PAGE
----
Selection of doorways from around Fitzwilliam Square, the smallest of Dublin's five Georgian squares. At the bottom is the older style street sign with the name 'FITZWILLIAM SQ. N.' and Irish language version Cearnóg Mac Liam T. above it.
Dublin's Georgian houses and squares are one of the most magnificent examples of city planning anywhere in the world. They arose in the 18th century and were the result of strict planning guidelines. They were originally used as private residences. After the setting up of the Irish Free State in 1922, Georgian Dublin was seen by many as 'un-Irish' and there were plans to demolish all of Merrion Square. Fitzwilliam Square East is part of a long street which once had the longest row of Georgian houses in the world. In the 1960s the central section was demolished to make way for a modern office buidling which is still there today. See the location on Multimap.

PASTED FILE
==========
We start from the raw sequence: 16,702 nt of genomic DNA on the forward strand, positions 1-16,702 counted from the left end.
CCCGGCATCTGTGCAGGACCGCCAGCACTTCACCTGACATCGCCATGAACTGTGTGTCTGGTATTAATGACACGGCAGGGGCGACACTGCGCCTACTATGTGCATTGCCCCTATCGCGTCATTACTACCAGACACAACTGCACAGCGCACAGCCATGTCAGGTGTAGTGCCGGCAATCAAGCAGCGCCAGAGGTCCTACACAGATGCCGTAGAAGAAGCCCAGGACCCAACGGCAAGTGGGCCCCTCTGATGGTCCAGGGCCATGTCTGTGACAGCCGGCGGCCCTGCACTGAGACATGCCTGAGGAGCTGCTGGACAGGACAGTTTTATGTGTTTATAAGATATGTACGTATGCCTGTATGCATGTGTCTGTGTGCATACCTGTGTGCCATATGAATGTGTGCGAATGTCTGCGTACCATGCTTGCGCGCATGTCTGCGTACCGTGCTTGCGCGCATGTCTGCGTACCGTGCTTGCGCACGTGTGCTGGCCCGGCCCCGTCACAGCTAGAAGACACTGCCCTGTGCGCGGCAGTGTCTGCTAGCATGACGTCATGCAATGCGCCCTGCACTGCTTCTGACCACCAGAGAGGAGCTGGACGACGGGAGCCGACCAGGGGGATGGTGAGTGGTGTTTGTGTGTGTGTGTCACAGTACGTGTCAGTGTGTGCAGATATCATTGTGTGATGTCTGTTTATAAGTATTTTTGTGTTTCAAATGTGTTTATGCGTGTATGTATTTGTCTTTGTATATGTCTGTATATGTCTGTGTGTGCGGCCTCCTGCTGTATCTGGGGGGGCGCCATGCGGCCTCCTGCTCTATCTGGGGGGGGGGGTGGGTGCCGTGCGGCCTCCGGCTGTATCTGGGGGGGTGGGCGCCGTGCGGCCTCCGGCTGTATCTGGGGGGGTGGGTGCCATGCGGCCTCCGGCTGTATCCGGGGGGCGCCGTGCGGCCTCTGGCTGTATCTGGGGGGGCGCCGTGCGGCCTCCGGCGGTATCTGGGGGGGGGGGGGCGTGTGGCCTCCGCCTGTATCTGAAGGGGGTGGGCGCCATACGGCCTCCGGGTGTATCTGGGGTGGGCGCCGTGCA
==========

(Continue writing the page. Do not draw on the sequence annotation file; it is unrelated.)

Full story the highly informative entry in Wikipedia.
Georgian doorways and street sign Fitzwilliam Square North, Dublin
Dublin architecture, history of Georgian Dublin, pictures Fitzwilliam Square Dublin, history of Georgian Dublin